Formation of the vascular system in plant leaves can be explained by the canalization hypothesis which states that veins are formed in an initially homogeneous field by a self-organizing process between the plant hormone auxin and auxin carrier proteins. Previous models of canalization can generate vein patterns with branching but fail to generate vein patterns with closed loops. However, closed vein loops are commonly observed in plant leaves and are important in making them robust to herbivore attacks and physical damage. Here we propose a new model which generates a vein system with closed loops. We postulate that the "flux bifurcator" level is enhanced in cells with a high auxin flux and that it causes reallocation of auxin carriers toward neighbouring cells also having a high bifurcator level. This causes the auxin flux to bifurcate, allowing vein tips to attach to other veins creating vein loops. We explore several alternative functional forms for the flux bifurcator affecting the reallocation of efflux carriers and examine parameter dependence of the resulting vein pattern.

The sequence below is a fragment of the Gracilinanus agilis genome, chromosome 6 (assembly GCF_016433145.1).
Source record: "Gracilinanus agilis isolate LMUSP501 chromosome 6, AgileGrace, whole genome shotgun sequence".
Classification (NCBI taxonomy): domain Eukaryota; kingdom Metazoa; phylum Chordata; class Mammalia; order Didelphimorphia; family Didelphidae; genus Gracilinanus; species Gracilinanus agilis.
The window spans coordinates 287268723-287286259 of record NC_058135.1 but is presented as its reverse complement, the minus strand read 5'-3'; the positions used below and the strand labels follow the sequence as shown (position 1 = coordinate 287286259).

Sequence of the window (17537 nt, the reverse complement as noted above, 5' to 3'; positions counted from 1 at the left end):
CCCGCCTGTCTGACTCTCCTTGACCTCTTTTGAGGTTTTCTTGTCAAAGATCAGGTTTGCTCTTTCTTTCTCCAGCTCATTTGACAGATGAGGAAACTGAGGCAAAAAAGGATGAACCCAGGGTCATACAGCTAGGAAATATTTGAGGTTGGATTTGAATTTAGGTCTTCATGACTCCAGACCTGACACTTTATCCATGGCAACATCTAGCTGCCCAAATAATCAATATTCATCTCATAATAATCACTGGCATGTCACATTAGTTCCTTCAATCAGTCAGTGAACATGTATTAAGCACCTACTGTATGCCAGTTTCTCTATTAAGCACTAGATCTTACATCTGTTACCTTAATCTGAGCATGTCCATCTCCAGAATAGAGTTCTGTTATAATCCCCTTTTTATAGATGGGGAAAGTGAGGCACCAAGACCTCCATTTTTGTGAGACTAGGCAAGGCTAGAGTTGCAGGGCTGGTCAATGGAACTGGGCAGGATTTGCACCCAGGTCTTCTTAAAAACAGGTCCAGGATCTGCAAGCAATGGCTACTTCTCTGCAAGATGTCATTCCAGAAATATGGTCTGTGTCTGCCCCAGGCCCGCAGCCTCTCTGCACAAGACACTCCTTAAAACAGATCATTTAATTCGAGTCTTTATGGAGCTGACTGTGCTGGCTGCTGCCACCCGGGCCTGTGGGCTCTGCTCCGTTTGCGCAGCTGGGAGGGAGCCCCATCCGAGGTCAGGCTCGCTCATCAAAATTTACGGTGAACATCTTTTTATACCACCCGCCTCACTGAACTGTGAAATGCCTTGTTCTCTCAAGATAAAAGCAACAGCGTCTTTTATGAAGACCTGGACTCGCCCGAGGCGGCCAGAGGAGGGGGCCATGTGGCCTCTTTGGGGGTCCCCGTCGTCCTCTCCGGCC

All Science Journal Classification (ASJC) codes
- Statistics and Probability
- Modelling and Simulation
- Biochemistry, Genetics and Molecular Biology(all)
- Immunology and Microbiology(all)
- Agricultural and Biological Sciences(all)
- Applied Mathematics